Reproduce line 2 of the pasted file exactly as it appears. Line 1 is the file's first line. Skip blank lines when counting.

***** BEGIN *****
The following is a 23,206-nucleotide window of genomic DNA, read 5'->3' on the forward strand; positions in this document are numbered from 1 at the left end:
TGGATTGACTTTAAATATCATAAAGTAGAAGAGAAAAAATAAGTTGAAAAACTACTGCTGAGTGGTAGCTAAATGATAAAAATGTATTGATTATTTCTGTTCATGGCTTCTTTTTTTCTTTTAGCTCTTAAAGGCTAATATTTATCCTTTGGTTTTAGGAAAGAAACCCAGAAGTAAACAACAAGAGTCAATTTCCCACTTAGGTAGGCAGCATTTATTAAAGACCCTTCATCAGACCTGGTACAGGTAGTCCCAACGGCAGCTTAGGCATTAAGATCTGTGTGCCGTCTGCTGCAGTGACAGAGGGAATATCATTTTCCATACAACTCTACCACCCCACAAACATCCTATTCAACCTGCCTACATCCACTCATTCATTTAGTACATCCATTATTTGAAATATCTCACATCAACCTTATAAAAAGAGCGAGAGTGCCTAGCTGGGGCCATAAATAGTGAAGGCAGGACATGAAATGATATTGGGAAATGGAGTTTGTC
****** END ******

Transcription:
TGGATTGACTTTAAATATCATAAAGTAGAAGAGAAAAAATAAGTTGAAAAACTACTGCTGAGTGGTAGCTAAATGATAAAAATGTATTGATTATTTCTGTTCATGGCTTCTTTTTTTCTTTTAGCTCTTAAAGGCTAATATTTATCCTTTGGTTTTAGGAAAGAAACCCAGAAGTAAACAACAAGAGTCAATTTCCCACTTAGGTAGGCAGCATTTATTAAAGACCCTTCATCAGACCTGGTACAGGTAGTCCCAACGGCAGCTTAGGCATTAAGATCTGTGTGCCGTCTGCTGCAGTGACAGAGGGAATATCATTTTCCATACAACTCTACCACCCCACAAACATCCTATTCAACCTGCCTACATCCACTCATTCATTTAGTACATCCATTATTTGAAATATCTCACATCAACCTTATAAAAAGAGCGAGAGTGCCTAGCTGGGGCCATAAATAGTGAAGGCAGGACATGAAATGATATTGGGAAATGGAGTTTGTC